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LimeGreenIP News

To tariff or not to tariff: China’s alleged intellectual property theft from the United States

As of this writing, the United States recently halted trade negotiations with China particularly as related to trade tariffs for alleged “unfair trade practices” under Section 301. Though it may be popular to label the Trump administration’s latest tariffs on China as part of an ongoing “trade war”, the response elides a significant point: that imposing tariffs may be one of the only “strong ways” to force China to stop what the U.S. President alleges are “unfair trade practices” by improperly taking valuable U.S. intellectual property (IP).

Much of these trade tariff enforcement actions by the U.S. President are in efforts to force China to implement more fair laws and procedures for U.S. entities operating within China’s borders and to reduce improper actions by China individuals or entities within the U.S. borders.

The “unfair trade practices” by China with respect to alleged intellectual property theft are estimated to cost the U.S. between US$22.5 and US$60 billion dollars a year — whether it is a Beijing-based wind turbine company stealing trade secrets from a Massachusetts company or a string of large U.S. chemical companies investing in China with the risk of losing their IP rights as part of current Chinese law.

Of late, China has given exceptions to certain industries in areas where it believes it lags behind — electric vehicles or downstream petrochemical companies, for instance — but energy companies investing in China need to be up to date on these exceptions. There also are ways in which organizations can structure investments so as to reduce the risk of losing significant IP rights to China. For one, when negotiating joint ventures (JV), companies need to consider terminating the JV when it wants to withdraw and thereby terminating any associated IP license associated with the venture — otherwise, Chinese law dictates that the JV may be able to continue to be able to use the IP brought in during the JV formation.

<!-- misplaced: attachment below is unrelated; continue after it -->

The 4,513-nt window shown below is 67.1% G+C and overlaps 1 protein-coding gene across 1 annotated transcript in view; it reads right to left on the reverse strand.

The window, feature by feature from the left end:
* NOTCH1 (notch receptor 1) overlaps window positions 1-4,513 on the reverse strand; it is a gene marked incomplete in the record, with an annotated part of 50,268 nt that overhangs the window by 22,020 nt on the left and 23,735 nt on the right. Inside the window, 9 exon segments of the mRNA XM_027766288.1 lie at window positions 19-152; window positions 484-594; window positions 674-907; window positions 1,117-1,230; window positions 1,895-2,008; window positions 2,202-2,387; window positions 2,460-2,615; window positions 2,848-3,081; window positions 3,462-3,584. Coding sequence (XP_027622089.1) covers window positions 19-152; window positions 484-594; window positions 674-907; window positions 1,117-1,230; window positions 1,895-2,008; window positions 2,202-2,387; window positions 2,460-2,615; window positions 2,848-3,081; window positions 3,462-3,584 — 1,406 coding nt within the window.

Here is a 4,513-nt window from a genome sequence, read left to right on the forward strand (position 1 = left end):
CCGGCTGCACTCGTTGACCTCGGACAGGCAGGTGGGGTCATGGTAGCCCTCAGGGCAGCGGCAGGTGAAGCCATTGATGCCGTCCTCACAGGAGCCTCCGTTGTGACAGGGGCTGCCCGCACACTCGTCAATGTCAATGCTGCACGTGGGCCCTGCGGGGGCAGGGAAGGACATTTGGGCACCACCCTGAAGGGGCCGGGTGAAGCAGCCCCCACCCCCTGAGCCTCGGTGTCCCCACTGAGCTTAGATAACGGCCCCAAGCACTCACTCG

A second way to consider reducing risk would be to license the IP into your own company in China to the extent China allows the formation of your own entity there, so as to avoid licensing into a problematic Chinese JV. And lastly, companies can try and keep the applicable law and arbitration of these issues outside of China altogether — arbitrating disputes in Hong Kong, Singapore, or London, for example.

Meanwhile, at home, organizations need to conduct audits, manage technology, provide important employee guidelines and policies, and implement other strong internal trade secret and IP protection.

Tariffs will undoubtedly cause short term pain, including higher prices for mineral (e.g., barite), materials (e.g., steel), parts, overseas assemblies, and the like in the energy sector, as well as potentially changing trade and supply patterns.

It is uncertain how long this pain may last, and this may cause some U.S. energy industry products to be less competitive on a global level, especially where reliance on China goods may be an issue.

In the long term, it is to be seen whether it will be an effective strategy. But until now, the U.S. Department of Commerce has not been able to move the needle on Chinese IP issues. And “To Tariff”, despite its drawbacks, is a chance for success that this U.S. administration desires to pursue.


For more on how to navigate your company through the changes in the energy industry, click here.